The time between the athlete’s collapse and the recognition of SCA prompting early defibrillation is critical to survival without any neurological consequences. Of note, ischaemic brain injury after cardiac arrest is an important predictor of short-term mortality but also a major determinant of the long-term prognosis and quality of life in survivors of out-of-hospital cardiac arrest. A poor neurological outcome may lead to cognitive impairment, restricted mobility, depression, or even vegetative state.10 The review of SCA during sports activity recorded on video shows that many cases received late and suboptimal resuscitation even when the medical team equipped with an AED was on the sideline.11-13

Watching these videos may help to understand the reasons for the delayed recognition of SCA, that include a series of factors such as the reaction slowed down by the stupor due to the unexpected event, the time-consuming attempt to open the airway and prevent ‘tongue swallowing’, and the misinterpretation of agonal breathing and involuntary limb movements.14 Because early defibrillation has become the crucial step in the life support algorithm, bystander(s) should not hesitate to use the on-site AED to immediately interrupt ventricular fibrillation and restore the normal electrical activity of the heart. The availability of an AED in the field allows the step of SCA recognition, which represents a critical obstacle to prompt an athlete’s resuscitation, to be skipped. Indeed, AEDs are highly reliable tools which analyse the heart rhythm and prompt rescuers to only deliver a shock in the case of ventricular fibrillation or ventricular tachycardia, which are responsible for the vast majority of SCAs during sport, as confirmed by the study of Michelland et al.7 Besides providing life-saving shocks, the majority of AEDs guide rescuers with voice and visual instructions through the different phases of resuscitation. As the automatic rhythm analysis takes only a few seconds, immediate AED placement in any case of non-traumatic fall when the athlete does not respond to questions, avoiding waste of time for breathing and pulse assessment, is likely to further increase the chance of survival without neurological consequences.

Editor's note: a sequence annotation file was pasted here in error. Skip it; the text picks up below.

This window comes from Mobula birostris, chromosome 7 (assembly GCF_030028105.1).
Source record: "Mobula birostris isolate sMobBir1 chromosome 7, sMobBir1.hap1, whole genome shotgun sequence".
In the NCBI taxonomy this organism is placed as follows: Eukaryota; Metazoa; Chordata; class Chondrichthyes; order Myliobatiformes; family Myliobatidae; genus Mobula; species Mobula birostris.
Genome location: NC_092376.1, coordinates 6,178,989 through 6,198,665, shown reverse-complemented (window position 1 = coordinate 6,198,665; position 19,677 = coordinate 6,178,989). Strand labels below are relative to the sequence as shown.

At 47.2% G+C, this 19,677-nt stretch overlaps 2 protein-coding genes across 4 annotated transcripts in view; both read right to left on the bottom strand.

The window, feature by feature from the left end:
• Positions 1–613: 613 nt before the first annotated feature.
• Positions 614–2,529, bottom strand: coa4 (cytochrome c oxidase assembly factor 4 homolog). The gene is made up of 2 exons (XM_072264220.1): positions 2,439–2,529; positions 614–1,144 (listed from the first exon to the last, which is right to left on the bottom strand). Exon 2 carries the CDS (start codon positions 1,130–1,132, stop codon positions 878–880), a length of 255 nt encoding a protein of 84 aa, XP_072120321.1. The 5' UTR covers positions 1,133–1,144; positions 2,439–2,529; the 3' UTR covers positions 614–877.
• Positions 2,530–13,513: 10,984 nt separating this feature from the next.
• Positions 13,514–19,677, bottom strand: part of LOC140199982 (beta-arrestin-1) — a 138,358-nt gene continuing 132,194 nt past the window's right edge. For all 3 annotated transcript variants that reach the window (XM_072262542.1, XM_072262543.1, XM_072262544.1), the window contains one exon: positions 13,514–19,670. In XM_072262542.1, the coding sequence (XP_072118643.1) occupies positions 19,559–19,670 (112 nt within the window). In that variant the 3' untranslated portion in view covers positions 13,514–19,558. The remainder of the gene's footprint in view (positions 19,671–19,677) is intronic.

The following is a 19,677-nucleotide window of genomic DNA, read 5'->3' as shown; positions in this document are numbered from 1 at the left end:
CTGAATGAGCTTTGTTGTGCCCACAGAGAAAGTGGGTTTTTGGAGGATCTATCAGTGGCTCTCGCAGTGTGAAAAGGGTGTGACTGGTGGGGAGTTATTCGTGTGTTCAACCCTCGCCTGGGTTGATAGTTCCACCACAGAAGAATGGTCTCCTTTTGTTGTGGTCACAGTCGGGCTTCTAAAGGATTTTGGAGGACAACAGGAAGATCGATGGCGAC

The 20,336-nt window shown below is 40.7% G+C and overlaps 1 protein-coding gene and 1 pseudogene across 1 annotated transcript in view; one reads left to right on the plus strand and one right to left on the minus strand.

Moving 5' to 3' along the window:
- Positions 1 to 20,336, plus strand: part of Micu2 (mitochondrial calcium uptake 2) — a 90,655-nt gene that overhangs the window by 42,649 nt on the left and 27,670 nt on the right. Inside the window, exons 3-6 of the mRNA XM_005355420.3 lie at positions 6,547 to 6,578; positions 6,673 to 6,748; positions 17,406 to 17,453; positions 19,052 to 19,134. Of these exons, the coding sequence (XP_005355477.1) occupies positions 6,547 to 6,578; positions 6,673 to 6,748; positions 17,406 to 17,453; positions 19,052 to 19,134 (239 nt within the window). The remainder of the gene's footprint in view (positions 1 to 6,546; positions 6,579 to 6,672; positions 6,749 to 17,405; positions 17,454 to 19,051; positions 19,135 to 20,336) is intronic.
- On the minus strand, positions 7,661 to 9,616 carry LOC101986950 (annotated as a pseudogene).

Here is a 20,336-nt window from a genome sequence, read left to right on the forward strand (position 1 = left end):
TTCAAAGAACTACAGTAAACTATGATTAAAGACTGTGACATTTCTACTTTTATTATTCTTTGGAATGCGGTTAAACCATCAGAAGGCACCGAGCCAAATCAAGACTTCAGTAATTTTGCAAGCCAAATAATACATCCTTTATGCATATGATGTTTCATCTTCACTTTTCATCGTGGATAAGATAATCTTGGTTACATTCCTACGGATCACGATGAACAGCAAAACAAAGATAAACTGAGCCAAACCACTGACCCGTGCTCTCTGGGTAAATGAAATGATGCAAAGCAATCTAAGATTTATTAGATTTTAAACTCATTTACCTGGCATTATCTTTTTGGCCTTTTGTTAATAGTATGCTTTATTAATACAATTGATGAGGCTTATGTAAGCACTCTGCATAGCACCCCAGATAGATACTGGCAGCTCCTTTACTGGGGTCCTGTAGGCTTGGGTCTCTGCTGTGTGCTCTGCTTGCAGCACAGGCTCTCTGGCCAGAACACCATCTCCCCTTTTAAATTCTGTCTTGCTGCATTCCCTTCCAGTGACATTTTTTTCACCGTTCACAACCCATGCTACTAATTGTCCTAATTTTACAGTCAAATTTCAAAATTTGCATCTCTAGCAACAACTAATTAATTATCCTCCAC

We propose as a working hypothesis to adapt the standard resuscitation algorithm to a more specific (and expectedly more effective) protocol for management of sports-related cardiac arrest, with the aim to benefit most from the immediate defibrillation using the in-the-field AED (Graphical Abstract).

In conclusion, sport-related SCA is characteristically witnessed, providing the opportunity for rapid CPR and prompt access to on-site AED which result in excellent rates of survival, as shown by the study of Michelland et al.7 However, still today athletes experiencing witnessed SCA may die or have severe cerebral damage because cardiac arrest is not promptly recognized and defibrillation is too late. Since most SCAs during sports are shockable and early defibrillation critically influences the outcome, further improvement of survival is expected by immediate use of the AED in the case of a non-traumatic fall of an athlete, skipping traditional steps of the resuscitation protocol, such as time-consuming recognition of cardiac arrest, and letting the device do the job first. This working hypothesis needs to be tested by further studies. Implementation of emergency programmes for prevention of SCD in athletes is warranted, with widespread distribution of AEDs in sports arenas and training of coaches and staff to perform resuscitation intervention with early defibrillation.

Conflict of interest: None declared